LONDON, UK – Despite current adversity due to coronavirus, the long-term outlook for UK coffee shops remains bright. Coronavirus currently presents an unprecedented challenge to all sectors of world economy, with coffee shop and hospitality businesses deeply affected.
The coffee shop segment will undergo profound change due to coronavirus but remains one of the UK economy’s most resilient. With forging human connections firmly at its core, the hospitality industry will endure this crisis and thrive.
Over the last two decades the UK coffee shop segment has grown from high street phenomenon to an ingrained part of daily lifestyles. The Future of Coffee UK 2020 report outlines current forward-thinking insight, market dynamics, new technology, product innovation and consumer trends shaping the next era of UK coffee shops.
Coronavirus presents major short-term concerns, but the future for UK coffee shops remains bright Coronavirus has adversely impacted most sectors of the UK economy, with coffee shops hit particularly hard. The vast majority have been forced to close, with a small minority pivoting to takeaway service or grocery propositions to stay open.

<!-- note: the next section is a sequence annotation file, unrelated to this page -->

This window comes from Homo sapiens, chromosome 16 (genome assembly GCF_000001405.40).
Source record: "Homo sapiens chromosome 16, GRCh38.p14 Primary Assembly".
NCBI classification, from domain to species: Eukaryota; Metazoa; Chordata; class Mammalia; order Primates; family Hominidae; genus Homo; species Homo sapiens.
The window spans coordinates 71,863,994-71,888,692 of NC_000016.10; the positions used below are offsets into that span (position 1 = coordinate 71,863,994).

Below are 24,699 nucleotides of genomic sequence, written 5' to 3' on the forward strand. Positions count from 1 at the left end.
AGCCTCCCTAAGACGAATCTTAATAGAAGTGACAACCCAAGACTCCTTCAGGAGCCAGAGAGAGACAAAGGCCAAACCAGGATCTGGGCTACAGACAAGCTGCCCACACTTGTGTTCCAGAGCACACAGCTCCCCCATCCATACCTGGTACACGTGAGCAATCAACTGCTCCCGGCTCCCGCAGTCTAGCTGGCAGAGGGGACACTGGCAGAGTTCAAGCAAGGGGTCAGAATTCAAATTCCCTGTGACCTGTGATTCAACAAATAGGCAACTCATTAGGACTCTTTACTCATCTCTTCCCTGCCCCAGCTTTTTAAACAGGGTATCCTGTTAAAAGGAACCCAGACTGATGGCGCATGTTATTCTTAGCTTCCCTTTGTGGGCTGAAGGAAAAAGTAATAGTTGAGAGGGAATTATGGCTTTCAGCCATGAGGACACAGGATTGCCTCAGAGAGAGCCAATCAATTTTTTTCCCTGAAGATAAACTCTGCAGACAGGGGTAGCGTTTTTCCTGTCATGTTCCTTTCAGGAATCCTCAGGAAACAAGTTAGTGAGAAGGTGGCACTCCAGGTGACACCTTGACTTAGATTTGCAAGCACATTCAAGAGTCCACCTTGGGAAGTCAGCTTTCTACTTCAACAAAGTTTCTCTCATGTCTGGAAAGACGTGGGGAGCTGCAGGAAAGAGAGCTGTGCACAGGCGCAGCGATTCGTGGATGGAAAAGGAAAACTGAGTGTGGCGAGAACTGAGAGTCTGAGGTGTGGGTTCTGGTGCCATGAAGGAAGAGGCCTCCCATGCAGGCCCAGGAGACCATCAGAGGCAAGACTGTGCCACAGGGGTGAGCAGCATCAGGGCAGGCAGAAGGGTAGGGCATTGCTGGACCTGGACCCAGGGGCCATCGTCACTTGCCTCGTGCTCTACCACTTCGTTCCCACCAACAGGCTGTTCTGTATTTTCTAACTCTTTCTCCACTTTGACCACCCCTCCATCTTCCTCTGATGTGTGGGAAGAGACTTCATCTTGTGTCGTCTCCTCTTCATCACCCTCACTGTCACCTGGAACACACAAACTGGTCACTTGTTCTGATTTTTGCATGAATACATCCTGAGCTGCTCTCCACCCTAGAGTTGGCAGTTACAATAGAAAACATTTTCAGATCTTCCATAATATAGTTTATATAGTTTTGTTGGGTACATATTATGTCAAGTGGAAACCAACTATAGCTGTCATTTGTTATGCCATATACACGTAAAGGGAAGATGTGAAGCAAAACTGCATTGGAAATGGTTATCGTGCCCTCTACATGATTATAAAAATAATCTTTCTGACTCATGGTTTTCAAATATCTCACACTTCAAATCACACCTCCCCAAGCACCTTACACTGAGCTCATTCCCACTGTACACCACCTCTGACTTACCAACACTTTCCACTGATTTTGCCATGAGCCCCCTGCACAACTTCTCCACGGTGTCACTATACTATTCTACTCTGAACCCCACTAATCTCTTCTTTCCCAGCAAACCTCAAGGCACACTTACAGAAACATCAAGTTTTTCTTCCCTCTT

Government grants, business loans and employee furloughing have offered temporary relief for many coffee shop owners and staff. However, with rent relief at landlords’ discretion, individual circumstances vary wildly and a significant number of businesses will be adversely affected in the long-term.
Nevertheless, Allegra anticipates most businesses will be operational again by summer 2020. Increasingly savvy consumers know the value of quality Coffee shops have responded to growing consumer sophistication with a widening array of premium products, such as single origin coffee, cold brew and artisan food.
With 57% of consumers surveyed by Allegra indicating their coffee quality expectations have risen in the last year, meeting and exceeding those expectations matters more than ever.
Coffee shops are introducing more diverse food ranges than ever before. However, with 39% of UK consumers surveyed viewing coffee shop lunch options unfavourably, operators should heed the collapse of the UK’s mid-range restaurant segment over the last 18 months. Future prosperity will rely on a relentless, transparent and bona fide approach to delivering quality, innovation and consistency.